2011 Mono Basin Bird Chautauqua

March 17, 2011 by  
Filed under Events

The 10th Annual Mono Basin Bird Chautauqua will be an amazing combinations of birds, field trips science, art and music. The mission of this event is to increase understanding and appreication for the bird life of Mono Basin, educating the public with regards the the importance of the area for people and birds. A large number of presenters and leaders have already been confirmed for the event, as well as special guests Dayan Kai and Keith Greeninger.

Date: 17 to 19 June 2011
Location: Lee Vining
State: California
Country: United States of America

Raising a Chick at the Age of Sixty

March 15, 2011 by  
Filed under Pet Birds

Wisdom’s first band was placed on her while incubating an egg in the year 1956, and the U.S. Fish and Wildlife Service have been keeping an eye on her ever since. To be able to breed, a Laysan Albatross needs to be five years old, which now puts her age at an estimated sixty years. Wisdom is a celebrity of the North American Bird Banding Program, as she is the oldest bird on their records since the project was initiated ninety years ago. Now she is raising another chick, which brings her total number of chicks raised during her lifetime to approximately thirty to thirty-five. What is even more amazing, is the fact that these birds mate for life, meaning that her partner is either still accompanying her on her journey or she has outlived him.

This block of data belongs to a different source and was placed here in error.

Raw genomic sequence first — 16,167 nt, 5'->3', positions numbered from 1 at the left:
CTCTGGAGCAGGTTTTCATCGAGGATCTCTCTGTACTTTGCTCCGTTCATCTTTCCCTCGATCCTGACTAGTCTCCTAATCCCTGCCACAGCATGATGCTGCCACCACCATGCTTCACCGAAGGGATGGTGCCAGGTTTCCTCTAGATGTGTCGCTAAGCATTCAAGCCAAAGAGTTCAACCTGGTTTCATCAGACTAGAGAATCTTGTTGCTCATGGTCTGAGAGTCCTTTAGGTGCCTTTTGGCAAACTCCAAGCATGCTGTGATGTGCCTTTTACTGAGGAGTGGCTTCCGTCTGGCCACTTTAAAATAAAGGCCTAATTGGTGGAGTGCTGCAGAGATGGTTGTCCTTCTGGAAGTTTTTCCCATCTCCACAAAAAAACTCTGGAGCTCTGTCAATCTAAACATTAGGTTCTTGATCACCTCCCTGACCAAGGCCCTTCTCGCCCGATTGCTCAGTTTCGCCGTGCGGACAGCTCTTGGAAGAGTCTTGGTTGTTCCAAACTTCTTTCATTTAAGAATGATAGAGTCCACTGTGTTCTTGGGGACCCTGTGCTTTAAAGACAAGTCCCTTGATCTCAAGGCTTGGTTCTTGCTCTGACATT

The albatross has a long history with mankind, with sailors believing that each albatross was the soul of a lost sailor and thus they were extremely opposed to these birds being killed. The relationship between birds and humans might have changed somewhat, but they are still being studied and protected.

Not only is the new chick that Wisdom is raising a wonderful landmark event, but she has been a great source of information for researchers and scientists. Her estimated age is determined by the life cycle that the Laysan Albatross follows. Parents will raise a chick for an entire year, and once the chick is fledged, it heads out to sea for time period of between three to five years. These amazing birds will not touch ground during this time and are even able to take a small nap while they are flying. Due to these birds traveling a distance of around fifty thousand miles in a year, Wisdom has traveled an estimated two or three million miles already. She has most definitely used her wisdom to survive all these years.